A test that I see most often, and the one I have found very hard personally, is what I refer to as the 70/30 rule. You see it with friends, you see it in the workplace, you see it everywhere…
Everyone wants help but the 70/30 rule says that 30% of people are prepared to do what they need to do to help themselves but 70% want it conditionally.
In my field for example, 70% of people want to use my work to validate what they are already sure they know and 30% just want help to get the solution and are open to that.. My work is objective therefore I can help the 30%, it is that it is objective that makes it get the results it gets.. In personal relationships often friends will be conditional, they may be friends as long as it suits them or when you are doing the giving, but ask them to help themselves a little more and suddenly things turn around, why are YOU being so judgmental. People in customer service roles know this one too well.
But the most challenging aspect of the 70/30 rule is that in order to help the 30% you have to pay the price of dealing with the 70% and as soon as you set boundaries with them the silliness starts.. Blame, judgment and emotional games.. Again ask anyone in a customer facing role about this one..
I suggest that most of this is that we all too easily clutch onto concepts in order to avoid facing emotions we don’t want to face. And in clutching onto these concepts we can all too easily try to force others to buy into our particular emotional need, and all too easily make them pay a price they didn’t deserve to pay when they won’t. From personal experience in my work, its not the people who I have worked with are the problem, its the ones I say I cant help because they want it conditionally is where it all gets crazy.
And so in order to help the minority we ( society ) have to suffer the actions of the majority, and these can be extreme because in setting boundaries we are seen to be actively de-validating whatever it is they are clinging onto in order to emotionally survive. I think we all understand that and we would all like to help as much as we can.. after all didn’t we choose to get into businesses that help people in order to help people ??? Likewise we can empathize, we will have all clutched onto things ourselves in our time.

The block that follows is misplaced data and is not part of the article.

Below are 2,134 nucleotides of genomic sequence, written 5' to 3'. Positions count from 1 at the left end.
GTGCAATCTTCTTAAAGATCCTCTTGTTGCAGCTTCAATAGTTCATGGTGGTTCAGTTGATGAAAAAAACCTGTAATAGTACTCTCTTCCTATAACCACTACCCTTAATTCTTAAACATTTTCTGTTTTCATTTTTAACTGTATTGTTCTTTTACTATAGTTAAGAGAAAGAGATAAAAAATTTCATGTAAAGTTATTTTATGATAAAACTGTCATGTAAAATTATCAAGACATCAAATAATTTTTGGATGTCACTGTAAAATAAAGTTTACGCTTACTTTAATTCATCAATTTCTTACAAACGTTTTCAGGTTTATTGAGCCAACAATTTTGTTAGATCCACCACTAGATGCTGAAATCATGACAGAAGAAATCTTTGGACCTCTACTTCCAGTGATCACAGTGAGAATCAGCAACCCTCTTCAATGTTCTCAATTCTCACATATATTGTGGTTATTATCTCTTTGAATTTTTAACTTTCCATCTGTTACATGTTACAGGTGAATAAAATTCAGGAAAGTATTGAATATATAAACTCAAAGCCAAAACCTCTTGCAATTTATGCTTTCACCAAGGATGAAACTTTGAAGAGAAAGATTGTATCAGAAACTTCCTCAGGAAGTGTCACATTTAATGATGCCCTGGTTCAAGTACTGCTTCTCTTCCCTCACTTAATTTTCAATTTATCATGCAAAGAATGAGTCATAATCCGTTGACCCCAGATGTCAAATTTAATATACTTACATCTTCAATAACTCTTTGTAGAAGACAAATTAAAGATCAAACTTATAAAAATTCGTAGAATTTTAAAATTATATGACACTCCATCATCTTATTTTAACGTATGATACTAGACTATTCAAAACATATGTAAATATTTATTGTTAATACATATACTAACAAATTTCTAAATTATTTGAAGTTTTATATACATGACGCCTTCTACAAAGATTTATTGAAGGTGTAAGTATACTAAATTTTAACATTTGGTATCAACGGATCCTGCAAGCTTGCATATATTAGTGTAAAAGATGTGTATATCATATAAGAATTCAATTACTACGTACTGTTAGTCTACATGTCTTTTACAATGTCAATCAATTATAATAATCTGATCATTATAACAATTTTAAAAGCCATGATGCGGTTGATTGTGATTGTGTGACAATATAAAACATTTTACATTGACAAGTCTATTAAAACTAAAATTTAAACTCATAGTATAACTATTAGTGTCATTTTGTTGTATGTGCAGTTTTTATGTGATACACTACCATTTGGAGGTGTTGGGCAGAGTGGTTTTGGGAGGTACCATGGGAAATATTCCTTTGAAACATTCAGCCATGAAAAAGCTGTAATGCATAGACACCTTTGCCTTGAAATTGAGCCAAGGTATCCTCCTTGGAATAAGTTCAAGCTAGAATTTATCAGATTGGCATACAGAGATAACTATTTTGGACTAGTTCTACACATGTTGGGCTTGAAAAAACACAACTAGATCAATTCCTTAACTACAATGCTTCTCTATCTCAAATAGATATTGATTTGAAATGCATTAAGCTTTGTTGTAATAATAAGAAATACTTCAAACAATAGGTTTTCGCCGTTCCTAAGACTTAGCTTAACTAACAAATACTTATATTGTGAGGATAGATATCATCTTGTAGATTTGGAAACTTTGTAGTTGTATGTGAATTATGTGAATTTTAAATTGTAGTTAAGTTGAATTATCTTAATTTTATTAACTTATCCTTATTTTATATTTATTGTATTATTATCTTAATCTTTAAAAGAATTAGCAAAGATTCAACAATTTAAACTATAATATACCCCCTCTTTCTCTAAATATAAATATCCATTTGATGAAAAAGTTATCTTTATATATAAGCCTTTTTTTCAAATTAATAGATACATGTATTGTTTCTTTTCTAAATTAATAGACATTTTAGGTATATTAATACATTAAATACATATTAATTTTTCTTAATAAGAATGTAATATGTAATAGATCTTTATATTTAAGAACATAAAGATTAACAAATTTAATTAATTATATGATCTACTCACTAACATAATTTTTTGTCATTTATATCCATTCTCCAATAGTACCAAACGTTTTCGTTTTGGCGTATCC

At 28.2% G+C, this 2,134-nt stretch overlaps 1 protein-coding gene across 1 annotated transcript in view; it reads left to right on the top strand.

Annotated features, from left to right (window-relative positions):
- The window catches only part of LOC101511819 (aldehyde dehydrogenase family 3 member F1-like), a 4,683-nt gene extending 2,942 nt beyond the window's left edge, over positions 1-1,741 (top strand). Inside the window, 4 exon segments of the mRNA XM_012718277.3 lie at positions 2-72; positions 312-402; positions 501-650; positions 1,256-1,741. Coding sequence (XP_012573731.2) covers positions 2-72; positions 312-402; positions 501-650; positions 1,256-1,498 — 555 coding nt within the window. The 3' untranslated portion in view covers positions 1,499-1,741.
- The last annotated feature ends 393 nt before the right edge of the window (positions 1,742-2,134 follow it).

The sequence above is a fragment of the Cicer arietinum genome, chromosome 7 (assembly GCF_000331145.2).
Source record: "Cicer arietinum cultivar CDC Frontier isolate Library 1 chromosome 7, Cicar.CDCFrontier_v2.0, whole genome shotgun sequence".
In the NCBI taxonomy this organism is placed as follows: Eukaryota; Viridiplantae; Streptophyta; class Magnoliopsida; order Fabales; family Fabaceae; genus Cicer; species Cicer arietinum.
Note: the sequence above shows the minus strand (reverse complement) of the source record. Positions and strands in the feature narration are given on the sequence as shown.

BUT in order to be able to help people it is necessary that they drop the blame cannon.. until we can be in their demilitarized zone we can’t help.. And should we pay the price for their anger and frustration ? no its not fair. Empathy yes, blame and consequences no…
If we as a society are going to move forward we need to teach people about emotions and dealing with them. Its bewildering that in the new millennium that the 70/30 rule hasn’t become the 30/70 rule. Our obsession with progress being about technology has stopped us focusing on teaching people how to deal with emotions and grow as people.. And worse than that we live in a culture that seems to accept people blaming others for everything…
Its hard enough trying to do your very best for the 30% without all the extra stuff from the 70% and if we want more people to want to help people we need to teach people about emotions.. give them tools, talk about it in schools, teach meditation.
Most people who go into roles to help others do it from passion. Without that passion they most likely wouldn’t be able to survive the terrible imbalance and unfairness of the 70/30 so lets support them, lets not take our pissy anger out on the next person who wants to help us, lets admit we’re scared and ask for help instead of seeking to validate.. Lets own it and grow and help teach others to do the same. Its not easy and all of us have failed at it at some time, that’s for sure.. but if we want to progress as society there are sure as heck some issues much more pressing than how many free upgrades I get on my cell phone account…Share on Facebook